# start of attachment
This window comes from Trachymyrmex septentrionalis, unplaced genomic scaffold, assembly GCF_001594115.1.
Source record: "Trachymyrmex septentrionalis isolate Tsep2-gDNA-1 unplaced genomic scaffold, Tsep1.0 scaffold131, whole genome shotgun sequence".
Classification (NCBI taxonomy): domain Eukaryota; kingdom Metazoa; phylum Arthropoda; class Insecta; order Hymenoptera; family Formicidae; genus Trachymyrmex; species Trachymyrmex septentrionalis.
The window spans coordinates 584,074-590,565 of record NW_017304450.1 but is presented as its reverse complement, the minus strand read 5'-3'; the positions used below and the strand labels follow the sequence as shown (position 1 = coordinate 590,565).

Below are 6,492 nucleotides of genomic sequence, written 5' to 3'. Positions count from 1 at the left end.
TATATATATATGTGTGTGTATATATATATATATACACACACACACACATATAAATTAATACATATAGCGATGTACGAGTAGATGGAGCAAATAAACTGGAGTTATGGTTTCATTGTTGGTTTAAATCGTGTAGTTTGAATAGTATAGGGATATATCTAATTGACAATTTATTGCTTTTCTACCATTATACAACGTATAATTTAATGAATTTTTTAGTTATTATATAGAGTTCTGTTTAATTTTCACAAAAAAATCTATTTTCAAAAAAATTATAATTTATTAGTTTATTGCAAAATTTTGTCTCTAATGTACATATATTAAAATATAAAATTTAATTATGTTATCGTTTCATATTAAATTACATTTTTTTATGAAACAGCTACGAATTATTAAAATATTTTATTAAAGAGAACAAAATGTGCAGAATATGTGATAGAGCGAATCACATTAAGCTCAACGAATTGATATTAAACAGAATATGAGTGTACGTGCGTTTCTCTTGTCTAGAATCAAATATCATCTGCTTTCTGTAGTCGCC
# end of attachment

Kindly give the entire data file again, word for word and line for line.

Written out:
This window comes from Trachymyrmex septentrionalis, unplaced genomic scaffold, assembly GCF_001594115.1.
Source record: "Trachymyrmex septentrionalis isolate Tsep2-gDNA-1 unplaced genomic scaffold, Tsep1.0 scaffold131, whole genome shotgun sequence".
Classification (NCBI taxonomy): domain Eukaryota; kingdom Metazoa; phylum Arthropoda; class Insecta; order Hymenoptera; family Formicidae; genus Trachymyrmex; species Trachymyrmex septentrionalis.
The window spans coordinates 584,074-590,565 of record NW_017304450.1 but is presented as its reverse complement, the minus strand read 5'-3'; the positions used below and the strand labels follow the sequence as shown (position 1 = coordinate 590,565).

Below are 6,492 nucleotides of genomic sequence, written 5' to 3'. Positions count from 1 at the left end.
TATATATATATGTGTGTGTATATATATATATATACACACACACACACATATAAATTAATACATATAGCGATGTACGAGTAGATGGAGCAAATAAACTGGAGTTATGGTTTCATTGTTGGTTTAAATCGTGTAGTTTGAATAGTATAGGGATATATCTAATTGACAATTTATTGCTTTTCTACCATTATACAACGTATAATTTAATGAATTTTTTAGTTATTATATAGAGTTCTGTTTAATTTTCACAAAAAAATCTATTTTCAAAAAAATTATAATTTATTAGTTTATTGCAAAATTTTGTCTCTAATGTACATATATTAAAATATAAAATTTAATTATGTTATCGTTTCATATTAAATTACATTTTTTTATGAAACAGCTACGAATTATTAAAATATTTTATTAAAGAGAACAAAATGTGCAGAATATGTGATAGAGCGAATCACATTAAGCTCAACGAATTGATATTAAACAGAATATGAGTGTACGTGCGTTTCTCTTGTCTAGAATCAAATATCATCTGCTTTCTGTAGTCGCC